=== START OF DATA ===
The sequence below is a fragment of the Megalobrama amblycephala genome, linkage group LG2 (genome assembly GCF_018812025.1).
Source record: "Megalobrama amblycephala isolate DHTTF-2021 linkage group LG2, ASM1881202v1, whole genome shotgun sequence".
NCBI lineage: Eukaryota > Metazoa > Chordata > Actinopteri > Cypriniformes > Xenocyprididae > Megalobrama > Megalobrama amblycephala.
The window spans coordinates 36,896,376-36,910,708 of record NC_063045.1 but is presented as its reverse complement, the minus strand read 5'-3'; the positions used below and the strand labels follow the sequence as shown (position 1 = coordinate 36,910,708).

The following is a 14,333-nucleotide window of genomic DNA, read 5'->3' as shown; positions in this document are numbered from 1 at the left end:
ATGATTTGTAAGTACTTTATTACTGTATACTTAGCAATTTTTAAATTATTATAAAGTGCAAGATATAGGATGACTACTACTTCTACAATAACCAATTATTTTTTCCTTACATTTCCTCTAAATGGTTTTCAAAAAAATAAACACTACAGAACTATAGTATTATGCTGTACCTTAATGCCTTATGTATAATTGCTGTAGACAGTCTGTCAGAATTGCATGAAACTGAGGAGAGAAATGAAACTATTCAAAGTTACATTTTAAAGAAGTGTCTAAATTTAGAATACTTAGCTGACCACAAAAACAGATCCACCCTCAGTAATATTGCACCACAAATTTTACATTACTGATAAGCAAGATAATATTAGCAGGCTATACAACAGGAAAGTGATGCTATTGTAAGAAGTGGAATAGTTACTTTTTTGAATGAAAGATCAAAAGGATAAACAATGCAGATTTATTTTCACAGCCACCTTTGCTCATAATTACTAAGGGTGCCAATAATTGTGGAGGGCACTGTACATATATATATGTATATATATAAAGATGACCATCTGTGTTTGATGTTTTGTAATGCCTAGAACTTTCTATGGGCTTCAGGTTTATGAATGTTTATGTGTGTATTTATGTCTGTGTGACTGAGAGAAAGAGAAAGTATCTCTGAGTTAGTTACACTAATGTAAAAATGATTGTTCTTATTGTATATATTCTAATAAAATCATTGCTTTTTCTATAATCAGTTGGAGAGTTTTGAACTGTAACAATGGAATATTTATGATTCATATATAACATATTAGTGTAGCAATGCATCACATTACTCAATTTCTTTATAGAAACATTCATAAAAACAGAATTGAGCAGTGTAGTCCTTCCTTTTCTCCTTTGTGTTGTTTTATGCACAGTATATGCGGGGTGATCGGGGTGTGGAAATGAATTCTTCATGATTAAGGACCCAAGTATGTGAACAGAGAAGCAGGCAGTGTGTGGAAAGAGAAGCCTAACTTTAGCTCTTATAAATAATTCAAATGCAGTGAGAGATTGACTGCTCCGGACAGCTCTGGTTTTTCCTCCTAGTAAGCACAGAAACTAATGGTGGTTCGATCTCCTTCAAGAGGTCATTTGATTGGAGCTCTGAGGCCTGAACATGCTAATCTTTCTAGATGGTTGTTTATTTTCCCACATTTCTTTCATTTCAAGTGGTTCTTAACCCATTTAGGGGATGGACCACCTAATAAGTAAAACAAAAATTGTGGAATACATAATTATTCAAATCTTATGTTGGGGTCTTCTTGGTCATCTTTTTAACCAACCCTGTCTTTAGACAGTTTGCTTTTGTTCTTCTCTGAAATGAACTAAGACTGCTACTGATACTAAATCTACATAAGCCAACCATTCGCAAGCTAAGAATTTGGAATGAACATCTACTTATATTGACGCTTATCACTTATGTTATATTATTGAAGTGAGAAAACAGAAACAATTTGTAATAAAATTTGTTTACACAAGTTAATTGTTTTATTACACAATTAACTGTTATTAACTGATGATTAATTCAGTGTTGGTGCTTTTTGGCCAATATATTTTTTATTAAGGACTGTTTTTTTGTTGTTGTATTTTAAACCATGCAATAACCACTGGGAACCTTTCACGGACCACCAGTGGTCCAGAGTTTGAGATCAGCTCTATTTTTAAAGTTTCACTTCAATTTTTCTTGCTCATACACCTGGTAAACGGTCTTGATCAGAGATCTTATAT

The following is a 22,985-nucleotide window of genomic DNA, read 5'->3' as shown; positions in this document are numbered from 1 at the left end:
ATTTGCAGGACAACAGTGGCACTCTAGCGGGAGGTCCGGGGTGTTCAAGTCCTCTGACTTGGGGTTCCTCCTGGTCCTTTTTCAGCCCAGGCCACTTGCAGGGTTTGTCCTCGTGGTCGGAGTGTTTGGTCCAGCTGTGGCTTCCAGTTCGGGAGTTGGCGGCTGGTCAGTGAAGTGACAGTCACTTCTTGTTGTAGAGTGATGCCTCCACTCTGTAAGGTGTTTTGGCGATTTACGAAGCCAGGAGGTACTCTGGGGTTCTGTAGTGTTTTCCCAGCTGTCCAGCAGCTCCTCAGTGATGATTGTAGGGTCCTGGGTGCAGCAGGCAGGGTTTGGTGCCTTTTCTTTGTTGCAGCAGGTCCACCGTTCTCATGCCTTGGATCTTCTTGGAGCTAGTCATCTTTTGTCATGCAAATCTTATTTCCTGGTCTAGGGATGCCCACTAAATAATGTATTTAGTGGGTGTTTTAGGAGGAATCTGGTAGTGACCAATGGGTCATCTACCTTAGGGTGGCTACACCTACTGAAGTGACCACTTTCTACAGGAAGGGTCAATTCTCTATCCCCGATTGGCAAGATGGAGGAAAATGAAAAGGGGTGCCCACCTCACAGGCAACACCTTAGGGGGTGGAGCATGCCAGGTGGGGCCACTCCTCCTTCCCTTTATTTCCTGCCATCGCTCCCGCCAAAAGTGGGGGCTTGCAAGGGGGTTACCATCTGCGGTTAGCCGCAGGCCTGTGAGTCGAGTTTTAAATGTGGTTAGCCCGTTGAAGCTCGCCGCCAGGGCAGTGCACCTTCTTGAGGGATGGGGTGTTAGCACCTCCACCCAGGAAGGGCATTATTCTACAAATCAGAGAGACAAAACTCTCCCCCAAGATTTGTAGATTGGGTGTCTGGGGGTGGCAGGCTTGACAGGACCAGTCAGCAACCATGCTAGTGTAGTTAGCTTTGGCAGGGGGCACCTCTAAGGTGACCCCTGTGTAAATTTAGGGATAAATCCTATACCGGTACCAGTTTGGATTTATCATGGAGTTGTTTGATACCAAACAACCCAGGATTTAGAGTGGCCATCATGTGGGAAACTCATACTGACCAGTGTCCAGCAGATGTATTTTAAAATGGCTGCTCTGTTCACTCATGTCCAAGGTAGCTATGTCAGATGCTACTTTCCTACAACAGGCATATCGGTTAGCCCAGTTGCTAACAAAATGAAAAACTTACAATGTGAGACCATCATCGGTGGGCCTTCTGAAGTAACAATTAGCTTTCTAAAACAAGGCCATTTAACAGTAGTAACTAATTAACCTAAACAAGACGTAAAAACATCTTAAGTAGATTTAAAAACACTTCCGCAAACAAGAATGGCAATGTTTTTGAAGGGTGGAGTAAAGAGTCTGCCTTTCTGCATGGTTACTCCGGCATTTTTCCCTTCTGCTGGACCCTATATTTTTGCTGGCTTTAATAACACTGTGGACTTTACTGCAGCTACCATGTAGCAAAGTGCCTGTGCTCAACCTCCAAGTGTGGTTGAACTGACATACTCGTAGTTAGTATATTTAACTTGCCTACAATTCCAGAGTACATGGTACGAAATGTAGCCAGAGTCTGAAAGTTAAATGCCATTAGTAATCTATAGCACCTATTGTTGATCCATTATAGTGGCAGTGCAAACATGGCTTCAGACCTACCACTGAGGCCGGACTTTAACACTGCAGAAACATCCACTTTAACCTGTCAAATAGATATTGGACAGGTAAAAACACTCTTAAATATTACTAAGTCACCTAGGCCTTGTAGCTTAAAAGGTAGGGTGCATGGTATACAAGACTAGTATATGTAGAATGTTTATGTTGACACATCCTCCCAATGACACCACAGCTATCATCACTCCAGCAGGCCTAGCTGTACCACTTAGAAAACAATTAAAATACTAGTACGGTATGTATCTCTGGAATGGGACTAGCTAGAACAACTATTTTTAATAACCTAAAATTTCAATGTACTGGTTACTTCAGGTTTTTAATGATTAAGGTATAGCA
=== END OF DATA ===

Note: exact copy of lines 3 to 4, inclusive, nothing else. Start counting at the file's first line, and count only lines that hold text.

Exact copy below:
NCBI lineage: Eukaryota > Metazoa > Chordata > Actinopteri > Cypriniformes > Xenocyprididae > Megalobrama > Megalobrama amblycephala.
The window spans coordinates 36,896,376-36,910,708 of record NC_063045.1 but is presented as its reverse complement, the minus strand read 5'-3'; the positions used below and the strand labels follow the sequence as shown (position 1 = coordinate 36,910,708).